Hamish McRae: An optimism that has drained away

We had better get used to new ideas coming from elsewhere

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It is, from an economic perspective, a sombre end to a sombre year.

There is still no evidence, at least in the official statistics, that the recession has ended. That is in contrast to the recovery that seems to have started elsewhere. As is widely acknowledged there will have to be severe cuts in public spending after the General Election next year – the significant difference between the two main political parties being the timing of the cuts rather than their scale. And more generally there has been a loss of national self-confidence, for the economic model that seemed to be serving us so well until a couple of years ago does not now look so secure.

It is, if you stand back, an astounding contrast to the optimism with which we greeted the Millennium. Even setting aside the political spin of the occasion and the sense of concern that the dot-com boom was getting out of hand, the country seemed set for a successful decade. Yes, there would be downturns in the economic cycle. But we would be robust enough to cope.

And indeed we were – and so too was the rest of the developed world. The 2001-02 recession was for most countries the least serious since the 1960s. For a few countries, including the UK, there was no recession at all: merely a slight slowing of growth from which we swiftly recovered. Had the Noughties ended two years earlier we would have been patting ourselves on the back – and indeed I seem to recall the Chancellor of the Exchequer doing just that. Only in the past months have the weaknesses become clear and we can see that it was a boom built on insecure foundations: the pile of debts that now have to be repaid.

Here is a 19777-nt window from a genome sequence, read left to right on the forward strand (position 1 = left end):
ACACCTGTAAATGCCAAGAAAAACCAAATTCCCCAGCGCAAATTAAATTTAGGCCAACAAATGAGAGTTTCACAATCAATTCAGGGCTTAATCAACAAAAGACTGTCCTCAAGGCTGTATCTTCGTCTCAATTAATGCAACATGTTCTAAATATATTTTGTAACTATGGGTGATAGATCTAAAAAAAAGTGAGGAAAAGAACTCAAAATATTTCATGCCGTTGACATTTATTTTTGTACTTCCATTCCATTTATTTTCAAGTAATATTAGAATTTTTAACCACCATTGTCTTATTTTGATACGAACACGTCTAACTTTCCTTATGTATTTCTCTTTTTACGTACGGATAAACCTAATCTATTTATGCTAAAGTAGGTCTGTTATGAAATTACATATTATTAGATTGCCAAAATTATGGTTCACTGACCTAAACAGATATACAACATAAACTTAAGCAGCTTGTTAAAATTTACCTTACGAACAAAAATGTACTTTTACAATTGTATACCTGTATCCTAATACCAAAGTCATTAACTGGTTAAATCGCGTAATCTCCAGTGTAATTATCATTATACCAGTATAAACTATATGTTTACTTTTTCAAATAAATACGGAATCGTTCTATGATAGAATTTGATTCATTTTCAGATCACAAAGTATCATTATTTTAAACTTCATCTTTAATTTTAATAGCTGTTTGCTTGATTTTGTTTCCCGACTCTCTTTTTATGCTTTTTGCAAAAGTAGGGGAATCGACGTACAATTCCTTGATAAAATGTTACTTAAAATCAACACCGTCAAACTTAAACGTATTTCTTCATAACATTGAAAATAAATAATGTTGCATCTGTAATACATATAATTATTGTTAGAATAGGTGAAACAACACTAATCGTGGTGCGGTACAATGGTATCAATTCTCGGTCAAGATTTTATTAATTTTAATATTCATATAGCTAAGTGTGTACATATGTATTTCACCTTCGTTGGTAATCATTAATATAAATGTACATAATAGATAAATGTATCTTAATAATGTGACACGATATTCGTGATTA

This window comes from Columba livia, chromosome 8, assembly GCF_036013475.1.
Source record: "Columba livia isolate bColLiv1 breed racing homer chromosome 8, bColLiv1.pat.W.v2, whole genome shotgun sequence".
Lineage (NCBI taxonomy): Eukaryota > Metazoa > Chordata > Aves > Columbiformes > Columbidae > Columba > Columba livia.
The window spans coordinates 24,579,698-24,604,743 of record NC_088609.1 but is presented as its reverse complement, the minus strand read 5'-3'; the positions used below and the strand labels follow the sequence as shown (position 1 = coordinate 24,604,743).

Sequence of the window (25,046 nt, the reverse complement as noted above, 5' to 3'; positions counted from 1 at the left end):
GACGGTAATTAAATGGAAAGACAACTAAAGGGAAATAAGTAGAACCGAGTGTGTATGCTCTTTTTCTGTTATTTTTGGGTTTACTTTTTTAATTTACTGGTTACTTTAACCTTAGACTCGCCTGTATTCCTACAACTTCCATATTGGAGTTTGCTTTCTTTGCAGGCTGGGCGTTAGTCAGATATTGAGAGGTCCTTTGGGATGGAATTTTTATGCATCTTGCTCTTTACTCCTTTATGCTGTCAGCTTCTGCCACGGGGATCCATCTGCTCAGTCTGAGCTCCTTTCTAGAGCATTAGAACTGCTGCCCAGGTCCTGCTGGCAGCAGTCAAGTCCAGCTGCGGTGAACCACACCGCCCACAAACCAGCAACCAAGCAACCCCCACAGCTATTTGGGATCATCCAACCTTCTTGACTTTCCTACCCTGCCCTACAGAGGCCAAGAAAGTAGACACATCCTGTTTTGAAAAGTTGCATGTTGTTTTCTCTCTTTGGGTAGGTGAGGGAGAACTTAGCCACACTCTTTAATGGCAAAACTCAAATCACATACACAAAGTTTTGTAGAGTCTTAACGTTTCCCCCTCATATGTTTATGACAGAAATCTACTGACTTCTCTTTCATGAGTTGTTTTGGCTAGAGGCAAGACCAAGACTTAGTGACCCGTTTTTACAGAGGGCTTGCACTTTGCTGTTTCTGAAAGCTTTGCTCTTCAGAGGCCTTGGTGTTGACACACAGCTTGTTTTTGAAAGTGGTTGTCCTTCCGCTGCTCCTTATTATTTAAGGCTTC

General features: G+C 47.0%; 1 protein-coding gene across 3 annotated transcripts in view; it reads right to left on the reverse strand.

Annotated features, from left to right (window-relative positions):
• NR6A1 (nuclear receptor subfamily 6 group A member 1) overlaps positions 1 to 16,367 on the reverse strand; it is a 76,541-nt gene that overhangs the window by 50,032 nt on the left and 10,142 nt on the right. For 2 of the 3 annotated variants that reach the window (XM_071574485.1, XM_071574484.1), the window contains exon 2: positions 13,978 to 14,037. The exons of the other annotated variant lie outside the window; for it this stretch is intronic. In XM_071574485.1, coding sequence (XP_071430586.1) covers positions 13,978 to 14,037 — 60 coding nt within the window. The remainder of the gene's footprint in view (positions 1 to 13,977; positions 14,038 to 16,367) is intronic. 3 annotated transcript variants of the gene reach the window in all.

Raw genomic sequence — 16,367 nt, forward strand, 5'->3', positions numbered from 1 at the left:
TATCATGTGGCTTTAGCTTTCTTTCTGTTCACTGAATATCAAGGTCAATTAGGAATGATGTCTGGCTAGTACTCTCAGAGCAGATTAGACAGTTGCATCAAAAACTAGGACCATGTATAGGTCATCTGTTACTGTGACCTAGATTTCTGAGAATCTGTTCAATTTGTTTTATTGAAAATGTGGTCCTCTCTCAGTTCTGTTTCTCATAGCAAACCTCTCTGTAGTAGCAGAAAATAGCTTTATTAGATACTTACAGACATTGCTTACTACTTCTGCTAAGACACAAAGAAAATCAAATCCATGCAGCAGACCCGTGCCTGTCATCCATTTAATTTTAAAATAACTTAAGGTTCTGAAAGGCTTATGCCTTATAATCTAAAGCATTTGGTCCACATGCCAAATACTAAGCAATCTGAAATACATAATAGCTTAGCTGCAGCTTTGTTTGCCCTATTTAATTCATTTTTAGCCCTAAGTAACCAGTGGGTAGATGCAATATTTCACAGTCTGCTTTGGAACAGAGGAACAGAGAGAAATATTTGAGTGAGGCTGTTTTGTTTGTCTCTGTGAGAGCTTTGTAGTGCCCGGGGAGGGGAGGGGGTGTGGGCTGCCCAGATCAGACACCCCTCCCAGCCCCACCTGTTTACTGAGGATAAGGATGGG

But that is to see the decade from the perspective of a rich developed country, albeit one a little less rich than it thought. From the perspective of the "emerging" nations, the expression that pulls together the rest of the world, it has for most at least been a decade of stunning success.

The most obvious advance has been made by China, which started the decade as the sixth or seventh largest economy and ends it possibly as second only to the US. (It may have passed Japan in the final months of this year.) But to focus on China is to miss the progress elsewhere. India has become an economic giant. Brazil has had its best decade since the Second World War. Indonesia has overcome severe internal tensions to dominate the economy of its region. And sub-Saharan Africa has, despite all the difficulties it faces, done vastly better than it has at any time since 1960. Between then and 2000 it averaged growth of about 1 per cent a year; in the past decade annual growth has been running at more than five times that rate. It is, by the way, currently the fastest-growing market for mobile telephony in the world.

But such progress has come at a price. We have become much more aware of the pressures that growth has put on the planet's resources, particularly oil and other commodities. China this year became the world's largest car manufacturer but it also the largest emitter of carbon dioxide too.